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Tailwheel Training

This page provides information on topics covered in Tailwheel Endorsement Training:


Why am I going “LEFT”?

1. Torque- Newtons Law states that for every action there is an equal and opposite reaction. Therefore, with a clockwise rotating propeller (from the pilot’s seat) the left wing is pushed down.  The counter force would be right aileron.
2. Spiraling Slipstream-The stream of air spiraling around the fuselage from the propeller ending up striking the Left side of the vertical fin/rudder and therefore pushing the tail right and the nose Left.
3. P-Factor-Another Left turning tendency due to the descending blade of the propeller in a climb attitude having a bigger bite of air (more thrust) than the ascending blade.
4. Gyroscopic Effect-When lifting the tail of a tailwheel airplane force is exerted on the top portion of the propeller disc resulting in a force 90 degrees to the right causing yet another Left turning tendency.


Wind Effects


 - Picture a tetrahedron… With the CG being behind the pivot point the wind very easily can turn or rotate the tetrahedron very easily. Much like a tailwheel airplane. 

 - Don’t forget to use the wind to your advantage while taxiing or turning the airplane.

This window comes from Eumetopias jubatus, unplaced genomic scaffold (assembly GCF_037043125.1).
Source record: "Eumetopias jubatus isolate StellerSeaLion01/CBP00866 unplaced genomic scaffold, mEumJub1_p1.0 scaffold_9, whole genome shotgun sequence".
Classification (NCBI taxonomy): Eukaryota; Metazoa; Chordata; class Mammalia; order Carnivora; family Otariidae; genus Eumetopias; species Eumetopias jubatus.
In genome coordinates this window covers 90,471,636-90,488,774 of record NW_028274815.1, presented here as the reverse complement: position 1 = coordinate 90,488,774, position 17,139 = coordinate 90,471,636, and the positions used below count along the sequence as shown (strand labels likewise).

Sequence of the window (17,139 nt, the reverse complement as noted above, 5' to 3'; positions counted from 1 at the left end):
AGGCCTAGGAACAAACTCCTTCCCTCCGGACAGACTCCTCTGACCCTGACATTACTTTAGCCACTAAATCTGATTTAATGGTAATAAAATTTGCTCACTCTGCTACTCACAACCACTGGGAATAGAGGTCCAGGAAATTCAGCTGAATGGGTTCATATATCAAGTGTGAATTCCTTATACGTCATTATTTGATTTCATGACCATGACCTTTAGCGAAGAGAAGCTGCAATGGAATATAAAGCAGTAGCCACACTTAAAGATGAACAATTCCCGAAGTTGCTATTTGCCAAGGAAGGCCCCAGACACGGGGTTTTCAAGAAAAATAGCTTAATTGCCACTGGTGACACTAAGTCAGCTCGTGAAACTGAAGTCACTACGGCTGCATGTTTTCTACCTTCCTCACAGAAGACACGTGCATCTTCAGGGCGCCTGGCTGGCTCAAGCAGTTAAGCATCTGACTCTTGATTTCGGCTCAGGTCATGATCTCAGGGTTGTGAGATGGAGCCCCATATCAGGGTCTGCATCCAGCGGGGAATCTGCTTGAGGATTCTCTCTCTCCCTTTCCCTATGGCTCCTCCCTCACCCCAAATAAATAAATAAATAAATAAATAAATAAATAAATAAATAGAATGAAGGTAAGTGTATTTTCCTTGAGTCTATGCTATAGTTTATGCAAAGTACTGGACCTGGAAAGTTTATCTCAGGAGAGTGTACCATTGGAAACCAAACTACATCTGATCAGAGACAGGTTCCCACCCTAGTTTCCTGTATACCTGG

Four Steps to Taking Off

1. Advance the throttle slowly but completely
2. Lift the tail

 - slowly to mitigate the amount of gyroscopic effect exerted on the propeller disc.

 - Once the tail is lifted P-factor and Gyroscopic effect goes to zero.

 - Gyroscopic Effect is proportional to how fast the tail is raised.
3. Takeoff Roll - The tail is raised or flying and if the wings are level there’s no gyroscopic effect or p-factor experienced.

4. Fly Off
 - Slight back pressure and the AOA will increase causing a slight amount of gyroscopic effect and P-factor to return.

 - Well, that was optional…
 - Now comes the mandatory part…


Landing  - Remember a steady approach leads to s smooth landing


Three Point
 - Hold the airplane just above the runway while bleeding off speed and ultimately settling on the runway with the tailwheel just slightly before or the same time as the main gear.
 - End up with full aft stick

Wheel Landing
 - Approach at a slightly higher speed in the level attitude settling gently on the runway with the mains first then slowing to allow the tail down.


Short Field
 - Typicallydoneinthethreepoint with full aft elevator applied and brakes after airplane is rolling out. (simulate braking)

Soft Field
 - Like a short field landing but no braking, if the airplane has 
flaps wait to retract until airplane has come to a stop.

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